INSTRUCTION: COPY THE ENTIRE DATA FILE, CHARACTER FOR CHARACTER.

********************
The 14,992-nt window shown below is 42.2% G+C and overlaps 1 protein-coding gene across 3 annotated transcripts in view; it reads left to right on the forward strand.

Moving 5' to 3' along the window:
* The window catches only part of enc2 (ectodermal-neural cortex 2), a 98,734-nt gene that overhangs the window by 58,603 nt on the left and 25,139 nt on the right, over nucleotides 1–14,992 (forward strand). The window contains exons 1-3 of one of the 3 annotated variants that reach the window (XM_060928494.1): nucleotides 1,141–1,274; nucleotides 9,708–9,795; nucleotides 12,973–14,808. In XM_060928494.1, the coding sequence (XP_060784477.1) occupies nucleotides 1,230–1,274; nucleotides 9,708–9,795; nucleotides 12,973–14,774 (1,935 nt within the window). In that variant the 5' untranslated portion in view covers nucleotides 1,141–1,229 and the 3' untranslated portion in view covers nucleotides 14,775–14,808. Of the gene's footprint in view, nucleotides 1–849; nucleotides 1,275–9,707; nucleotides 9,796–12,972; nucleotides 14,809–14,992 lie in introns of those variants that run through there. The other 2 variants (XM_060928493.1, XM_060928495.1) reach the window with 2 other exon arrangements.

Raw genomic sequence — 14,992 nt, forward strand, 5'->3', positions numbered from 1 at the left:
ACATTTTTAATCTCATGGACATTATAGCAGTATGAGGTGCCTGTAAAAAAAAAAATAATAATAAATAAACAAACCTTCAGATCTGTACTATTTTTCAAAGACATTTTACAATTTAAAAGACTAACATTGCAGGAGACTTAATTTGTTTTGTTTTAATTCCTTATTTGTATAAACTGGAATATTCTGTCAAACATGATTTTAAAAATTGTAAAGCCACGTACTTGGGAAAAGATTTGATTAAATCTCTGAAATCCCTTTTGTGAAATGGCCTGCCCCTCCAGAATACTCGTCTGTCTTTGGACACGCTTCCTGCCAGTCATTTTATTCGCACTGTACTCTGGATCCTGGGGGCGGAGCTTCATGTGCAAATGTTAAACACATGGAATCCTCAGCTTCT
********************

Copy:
The 14,992-nt window shown below is 42.2% G+C and overlaps 1 protein-coding gene across 3 annotated transcripts in view; it reads left to right on the forward strand.

Moving 5' to 3' along the window:
* The window catches only part of enc2 (ectodermal-neural cortex 2), a 98,734-nt gene that overhangs the window by 58,603 nt on the left and 25,139 nt on the right, over nucleotides 1–14,992 (forward strand). The window contains exons 1-3 of one of the 3 annotated variants that reach the window (XM_060928494.1): nucleotides 1,141–1,274; nucleotides 9,708–9,795; nucleotides 12,973–14,808. In XM_060928494.1, the coding sequence (XP_060784477.1) occupies nucleotides 1,230–1,274; nucleotides 9,708–9,795; nucleotides 12,973–14,774 (1,935 nt within the window). In that variant the 5' untranslated portion in view covers nucleotides 1,141–1,229 and the 3' untranslated portion in view covers nucleotides 14,775–14,808. Of the gene's footprint in view, nucleotides 1–849; nucleotides 1,275–9,707; nucleotides 9,796–12,972; nucleotides 14,809–14,992 lie in introns of those variants that run through there. The other 2 variants (XM_060928493.1, XM_060928495.1) reach the window with 2 other exon arrangements.

Raw genomic sequence — 14,992 nt, forward strand, 5'->3', positions numbered from 1 at the left:
ACATTTTTAATCTCATGGACATTATAGCAGTATGAGGTGCCTGTAAAAAAAAAAATAATAATAAATAAACAAACCTTCAGATCTGTACTATTTTTCAAAGACATTTTACAATTTAAAAGACTAACATTGCAGGAGACTTAATTTGTTTTGTTTTAATTCCTTATTTGTATAAACTGGAATATTCTGTCAAACATGATTTTAAAAATTGTAAAGCCACGTACTTGGGAAAAGATTTGATTAAATCTCTGAAATCCCTTTTGTGAAATGGCCTGCCCCTCCAGAATACTCGTCTGTCTTTGGACACGCTTCCTGCCAGTCATTTTATTCGCACTGTACTCTGGATCCTGGGGGCGGAGCTTCATGTGCAAATGTTAAACACATGGAATCCTCAGCTTCT